It is imperative to harden asphalt millings correctly. If hardening asphalt millings has not been done correctly, it may lead to damage later down the line.
If you are looking to redo your driveway, we suggest speaking to a milled asphalt contractor. However, if you wish to make it a DIY project, be sure to find out exactly how it is done.
Here Is a Basic Guideline on the Steps That Need To Be Followed:
Preparing your ground is extremely important here. Installing a crushed stone sub base layer, and grading it to the proper standard, taking into account an appropriate gradient to ensure good water runoff and allowing for a stable base to be compacted is very important.
If you do not do this correctly, it may affect the quality and call for more frequent asphalt resurfacing or frequent patching, as your asphalt driveway will not be of sufficient quality.
Compacting your base soil is the next step. Your initial compaction will prepare the site for the application of even asphalt in layers that will be coming on later. Usually a hired 25-Ton pneumatic-tired roller will work great here. This double drum vibratory steel-wheeled roller offers great compaction, making your base stronger.
Inspect millings closely
When you are procuring your millings from your supplier, be sure to inspect them to make sure that the average recycled asphalt chunk is not bigger than about 2 inches in diameter. If there are bigger pieces in the load, they need to be crushed down into smaller pieces of asphalt.
Emulsion is needed when the ground-up recycled asphalt is not the correct consistency, either because of a lack of fine material or otherwise. It is generally a combination of asphalt in water, the water droplets of asphalt that is extremely fine, helps the mixture to bond together correctly.
This is called combined emulsion. If this has not been accounted for, it may be a potential issue, so be sure to ask your recycled asphalt manufacturers about it when using asphalt millings for your paving project.
Distribute the Millings
You might have a tough time distributing the millings by hand, so we suggest using a bobcat or backhoe loader to do this work for you. Using a smooth edged rack bucket will make it easier to level and spread your asphalt product.
It is a lot faster and a lot less physically exhausting than shoveling asphalt millings until you have the desired level. Getting the mix level and even is very important as it may cause issues during surface compaction as your milled asphalt driveway will end up with hollow spots and inconsistent densities.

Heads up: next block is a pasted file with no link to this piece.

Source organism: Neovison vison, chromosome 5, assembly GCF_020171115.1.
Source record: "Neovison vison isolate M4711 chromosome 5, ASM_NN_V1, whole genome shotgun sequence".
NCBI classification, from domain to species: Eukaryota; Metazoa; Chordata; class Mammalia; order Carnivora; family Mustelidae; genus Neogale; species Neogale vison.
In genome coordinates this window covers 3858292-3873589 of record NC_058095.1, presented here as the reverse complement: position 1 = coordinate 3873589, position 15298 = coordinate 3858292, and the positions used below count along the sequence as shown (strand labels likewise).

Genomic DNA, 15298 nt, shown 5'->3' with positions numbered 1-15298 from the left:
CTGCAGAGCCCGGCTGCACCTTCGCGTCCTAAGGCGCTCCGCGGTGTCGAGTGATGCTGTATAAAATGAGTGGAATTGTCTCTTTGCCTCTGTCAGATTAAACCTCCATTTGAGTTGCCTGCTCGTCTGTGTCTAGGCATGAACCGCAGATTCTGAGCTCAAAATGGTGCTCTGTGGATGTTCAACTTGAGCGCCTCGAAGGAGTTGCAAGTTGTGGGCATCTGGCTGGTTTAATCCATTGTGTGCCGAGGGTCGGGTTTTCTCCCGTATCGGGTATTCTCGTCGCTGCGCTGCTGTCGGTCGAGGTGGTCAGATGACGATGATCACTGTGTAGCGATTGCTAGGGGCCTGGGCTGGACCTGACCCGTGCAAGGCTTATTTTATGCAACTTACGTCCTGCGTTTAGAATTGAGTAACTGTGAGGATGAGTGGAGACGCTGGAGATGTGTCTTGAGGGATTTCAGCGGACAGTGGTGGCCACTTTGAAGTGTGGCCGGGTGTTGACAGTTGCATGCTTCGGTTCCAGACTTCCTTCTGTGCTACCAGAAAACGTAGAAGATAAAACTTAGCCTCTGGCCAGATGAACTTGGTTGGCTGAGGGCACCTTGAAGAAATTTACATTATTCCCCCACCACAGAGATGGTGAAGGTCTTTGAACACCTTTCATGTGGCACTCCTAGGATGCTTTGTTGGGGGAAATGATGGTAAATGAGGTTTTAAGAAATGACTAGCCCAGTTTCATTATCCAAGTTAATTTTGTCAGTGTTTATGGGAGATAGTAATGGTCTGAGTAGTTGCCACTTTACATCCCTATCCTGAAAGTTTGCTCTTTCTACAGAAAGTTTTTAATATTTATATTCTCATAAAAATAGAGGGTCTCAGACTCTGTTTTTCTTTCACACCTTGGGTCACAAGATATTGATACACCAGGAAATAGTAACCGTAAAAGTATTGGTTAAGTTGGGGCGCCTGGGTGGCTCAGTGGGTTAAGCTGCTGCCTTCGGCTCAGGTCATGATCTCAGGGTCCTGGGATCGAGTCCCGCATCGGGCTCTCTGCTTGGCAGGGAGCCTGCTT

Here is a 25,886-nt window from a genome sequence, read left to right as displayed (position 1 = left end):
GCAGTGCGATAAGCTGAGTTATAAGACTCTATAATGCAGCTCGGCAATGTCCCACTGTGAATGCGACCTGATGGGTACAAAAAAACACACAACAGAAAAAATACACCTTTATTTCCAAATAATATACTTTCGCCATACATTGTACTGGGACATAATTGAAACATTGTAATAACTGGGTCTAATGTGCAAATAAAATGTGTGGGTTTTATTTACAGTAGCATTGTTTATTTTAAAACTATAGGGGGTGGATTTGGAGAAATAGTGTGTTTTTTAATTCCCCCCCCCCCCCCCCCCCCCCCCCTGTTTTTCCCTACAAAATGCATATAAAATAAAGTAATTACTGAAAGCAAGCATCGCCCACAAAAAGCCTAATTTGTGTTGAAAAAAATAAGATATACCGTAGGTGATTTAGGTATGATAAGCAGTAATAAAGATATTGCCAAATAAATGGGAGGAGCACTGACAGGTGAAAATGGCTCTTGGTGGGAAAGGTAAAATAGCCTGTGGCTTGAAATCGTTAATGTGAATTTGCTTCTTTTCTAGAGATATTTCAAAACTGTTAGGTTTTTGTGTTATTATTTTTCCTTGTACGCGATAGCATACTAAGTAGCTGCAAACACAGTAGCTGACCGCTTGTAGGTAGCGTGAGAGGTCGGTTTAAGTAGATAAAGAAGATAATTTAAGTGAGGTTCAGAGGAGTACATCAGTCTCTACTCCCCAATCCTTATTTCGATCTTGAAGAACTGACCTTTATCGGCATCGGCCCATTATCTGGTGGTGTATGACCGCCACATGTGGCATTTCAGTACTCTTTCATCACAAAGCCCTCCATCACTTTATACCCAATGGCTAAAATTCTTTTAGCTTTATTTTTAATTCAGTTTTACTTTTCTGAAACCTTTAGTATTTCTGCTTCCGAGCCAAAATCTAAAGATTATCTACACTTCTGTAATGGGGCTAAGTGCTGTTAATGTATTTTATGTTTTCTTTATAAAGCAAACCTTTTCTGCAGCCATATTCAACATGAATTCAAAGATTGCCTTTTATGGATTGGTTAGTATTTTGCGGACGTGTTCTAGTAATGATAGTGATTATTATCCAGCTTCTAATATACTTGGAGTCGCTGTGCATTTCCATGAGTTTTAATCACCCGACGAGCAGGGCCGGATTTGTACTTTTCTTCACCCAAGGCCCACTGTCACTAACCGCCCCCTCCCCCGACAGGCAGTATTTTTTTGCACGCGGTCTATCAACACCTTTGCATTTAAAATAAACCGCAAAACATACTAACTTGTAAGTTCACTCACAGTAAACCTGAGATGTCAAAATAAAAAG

How Thick Should Asphalt Millings for a Driveway Be?
The thickness of your asphalt millings should be around 2 to 3 inches for driveways and for parking areas.
- Compact the millings
This usually works best with a roller compactor that has two heavy steel drums that make the compaction task fairly simple. Keeping the edges at about a 45 degrees gradient, will ensure good water runoff and will add curb appeal to the project.
- Wait 24 hours
Leave your asphalt milling road for a day, so that proper bonding can take place. Do not drive on it during this period of time.
Speak to a certified asphalt specialist to find the correct sealant to use. Usually, a chip-seal mix is appropriate. The correct seal-coat and application process are also very important for the quality of your work.
- Rules to remember
There are a few rules and regulations surrounding asphalt and asphalt millings that may limit you in your capability. It’s always a good idea to check at your local municipality or council or inquire at the Homeowner Association to find out what you are allowed to do.
Before you start working on your project, it is important that you know exactly what you are permitted to do, and what standards and applicable regulations need to be followed when using asphalt millings. Asphalt millings requirements will be something you’ll need to find out about first.
What are the Advantages of Asphalt Millings?
As compared to conventional gravel products and traditional paving products, milled asphalt offers an alternative that is more resistant to extreme weather elements and is a more cost effective solution for many projects.
The many benefits of asphalt millings also include cost effectiveness and increased durability and less need for asphalt repair or patching.
So long as the initial installation has been done accordingly, and proper hardening has been done, and it has been properly compacted under normal traffic and damage conditions, the lifespan of asphalt driveways and roads will be a solid 15 years or more with very little maintenance.
Recycling asphalt millings gives us environmentally friendly asphalt paving material, eliminating the need for old pavement installations that have been demolished to go to the landfill.
These are just some of the multitude of advantages of asphalt millings and their use in opposition to traditional gravel and other types of stone gravel and paving material that property owners should take advantage of.